The period from the late twelfth through fifteenth centuries was an age of information in western Europe, and like today's electronic databases, medieval manuscripts helped readers access, process, and analyze information. "Taxonomies of Knowledge: Information and Order in Medieval Manuscripts" considers the role of the manuscript book in organizing and classifying knowledge. The collection's six essays demonstrate how the technologies of the book, including the types of material used, choices of textual arrangement, format, script, layout, decoration, and overall design, make it possible to determine what medieval readers and writers thought information was, what they determined was useful to know, and through which categories they decided it could be transmitted effectively to others.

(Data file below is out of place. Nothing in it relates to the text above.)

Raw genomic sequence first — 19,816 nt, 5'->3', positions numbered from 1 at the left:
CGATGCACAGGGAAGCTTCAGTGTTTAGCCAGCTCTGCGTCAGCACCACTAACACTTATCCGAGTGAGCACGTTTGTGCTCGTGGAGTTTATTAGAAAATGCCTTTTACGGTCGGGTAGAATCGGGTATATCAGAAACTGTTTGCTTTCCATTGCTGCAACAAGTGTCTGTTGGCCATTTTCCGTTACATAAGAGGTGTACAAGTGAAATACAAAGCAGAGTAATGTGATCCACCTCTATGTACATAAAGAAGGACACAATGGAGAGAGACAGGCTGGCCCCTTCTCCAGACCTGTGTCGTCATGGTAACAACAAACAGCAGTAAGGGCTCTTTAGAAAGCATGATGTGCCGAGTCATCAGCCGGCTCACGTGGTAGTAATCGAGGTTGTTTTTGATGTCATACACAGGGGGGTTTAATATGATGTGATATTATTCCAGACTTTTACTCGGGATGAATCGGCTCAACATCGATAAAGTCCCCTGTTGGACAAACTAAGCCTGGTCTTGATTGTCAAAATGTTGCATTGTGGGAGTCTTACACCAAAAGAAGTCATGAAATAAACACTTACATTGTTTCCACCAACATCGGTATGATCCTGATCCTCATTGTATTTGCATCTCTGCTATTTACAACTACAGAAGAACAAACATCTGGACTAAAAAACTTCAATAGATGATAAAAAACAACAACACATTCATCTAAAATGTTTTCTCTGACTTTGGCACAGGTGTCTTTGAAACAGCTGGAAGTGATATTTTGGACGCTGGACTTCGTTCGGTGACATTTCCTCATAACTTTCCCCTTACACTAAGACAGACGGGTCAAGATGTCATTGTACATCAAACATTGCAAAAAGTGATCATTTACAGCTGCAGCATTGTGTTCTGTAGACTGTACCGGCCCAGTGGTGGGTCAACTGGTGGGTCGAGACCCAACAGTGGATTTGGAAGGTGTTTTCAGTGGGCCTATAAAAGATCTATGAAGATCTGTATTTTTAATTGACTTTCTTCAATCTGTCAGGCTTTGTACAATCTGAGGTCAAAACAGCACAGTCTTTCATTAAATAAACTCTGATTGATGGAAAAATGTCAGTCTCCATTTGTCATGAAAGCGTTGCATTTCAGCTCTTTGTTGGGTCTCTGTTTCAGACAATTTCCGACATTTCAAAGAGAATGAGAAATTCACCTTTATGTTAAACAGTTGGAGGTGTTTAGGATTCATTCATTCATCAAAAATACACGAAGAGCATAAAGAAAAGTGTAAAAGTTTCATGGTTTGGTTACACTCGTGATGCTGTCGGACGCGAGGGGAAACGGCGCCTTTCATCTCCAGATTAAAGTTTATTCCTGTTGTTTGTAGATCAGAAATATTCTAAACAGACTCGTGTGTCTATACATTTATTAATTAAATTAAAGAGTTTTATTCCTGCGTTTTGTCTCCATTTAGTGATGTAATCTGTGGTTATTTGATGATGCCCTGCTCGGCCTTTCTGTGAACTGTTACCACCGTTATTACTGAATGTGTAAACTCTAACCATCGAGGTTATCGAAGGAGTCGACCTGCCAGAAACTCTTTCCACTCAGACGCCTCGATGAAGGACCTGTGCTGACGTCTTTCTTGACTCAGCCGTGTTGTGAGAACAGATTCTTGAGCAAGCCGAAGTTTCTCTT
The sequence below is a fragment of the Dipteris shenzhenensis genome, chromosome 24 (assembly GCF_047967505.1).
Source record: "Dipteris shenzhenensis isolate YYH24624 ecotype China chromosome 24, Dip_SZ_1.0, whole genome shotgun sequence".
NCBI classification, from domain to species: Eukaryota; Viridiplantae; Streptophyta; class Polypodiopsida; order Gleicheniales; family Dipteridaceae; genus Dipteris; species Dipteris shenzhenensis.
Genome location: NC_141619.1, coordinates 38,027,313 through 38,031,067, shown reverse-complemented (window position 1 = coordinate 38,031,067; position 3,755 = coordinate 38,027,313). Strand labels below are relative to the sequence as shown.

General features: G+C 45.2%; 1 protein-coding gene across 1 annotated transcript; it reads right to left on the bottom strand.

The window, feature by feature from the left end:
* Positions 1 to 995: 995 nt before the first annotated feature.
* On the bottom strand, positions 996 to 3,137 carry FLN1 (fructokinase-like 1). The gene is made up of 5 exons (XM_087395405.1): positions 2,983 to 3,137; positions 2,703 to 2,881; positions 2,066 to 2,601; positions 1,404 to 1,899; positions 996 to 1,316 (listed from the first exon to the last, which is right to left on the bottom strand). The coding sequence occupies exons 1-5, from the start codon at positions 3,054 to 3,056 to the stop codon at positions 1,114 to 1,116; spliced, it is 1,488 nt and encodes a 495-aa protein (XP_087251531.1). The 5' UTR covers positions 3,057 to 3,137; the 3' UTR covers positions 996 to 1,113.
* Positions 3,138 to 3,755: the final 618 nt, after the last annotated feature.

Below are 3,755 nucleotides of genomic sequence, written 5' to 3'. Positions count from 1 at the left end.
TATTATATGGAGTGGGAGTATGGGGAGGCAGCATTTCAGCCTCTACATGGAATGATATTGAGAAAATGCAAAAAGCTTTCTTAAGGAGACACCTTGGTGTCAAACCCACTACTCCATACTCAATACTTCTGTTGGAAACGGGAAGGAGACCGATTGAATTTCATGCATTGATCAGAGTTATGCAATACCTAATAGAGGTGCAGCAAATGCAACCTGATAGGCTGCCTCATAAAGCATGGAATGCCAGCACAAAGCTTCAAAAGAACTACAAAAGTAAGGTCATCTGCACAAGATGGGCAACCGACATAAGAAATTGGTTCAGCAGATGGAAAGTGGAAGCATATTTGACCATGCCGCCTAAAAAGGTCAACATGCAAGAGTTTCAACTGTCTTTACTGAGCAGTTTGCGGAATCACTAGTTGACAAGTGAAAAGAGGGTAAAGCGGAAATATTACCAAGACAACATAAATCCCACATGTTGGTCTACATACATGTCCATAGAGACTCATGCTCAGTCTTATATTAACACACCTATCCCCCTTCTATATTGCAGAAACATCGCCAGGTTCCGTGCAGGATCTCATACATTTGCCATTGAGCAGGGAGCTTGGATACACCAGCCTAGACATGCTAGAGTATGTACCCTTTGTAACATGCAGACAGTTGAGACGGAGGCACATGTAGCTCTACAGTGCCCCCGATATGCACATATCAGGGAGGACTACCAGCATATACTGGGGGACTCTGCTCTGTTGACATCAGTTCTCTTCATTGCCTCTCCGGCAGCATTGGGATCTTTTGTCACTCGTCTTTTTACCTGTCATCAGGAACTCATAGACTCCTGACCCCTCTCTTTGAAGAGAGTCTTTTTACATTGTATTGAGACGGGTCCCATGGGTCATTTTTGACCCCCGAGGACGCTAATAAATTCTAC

The essays in "Taxonomies of Knowledge" examine how medieval manuscripts functioned taxonomically, as systems through which knowledge was organized, classified, and used. From the place of the medieval library in manuscript culture to the rise and fall of the twelfth-century commentary tradition, from the employment of maps and diagrams to the complexities of devotional practice, and from the role of poetics in manuscript design to the organization and use of encyclopedias and lexicons, the contributors argue that how information was presented was nearly as important as the information itself. By exploring the relationship between medieval knowledge and its transmission, the volume sheds lights on how the past shapes our understanding of information culture today.
Contributors: Katherine Breen, Charles Burnett, Mary Franklin-Brown, Alfred Hiatt, Sara S. Poor, Lynn Ransom, Emily Steiner, Elizaveta Strakhov.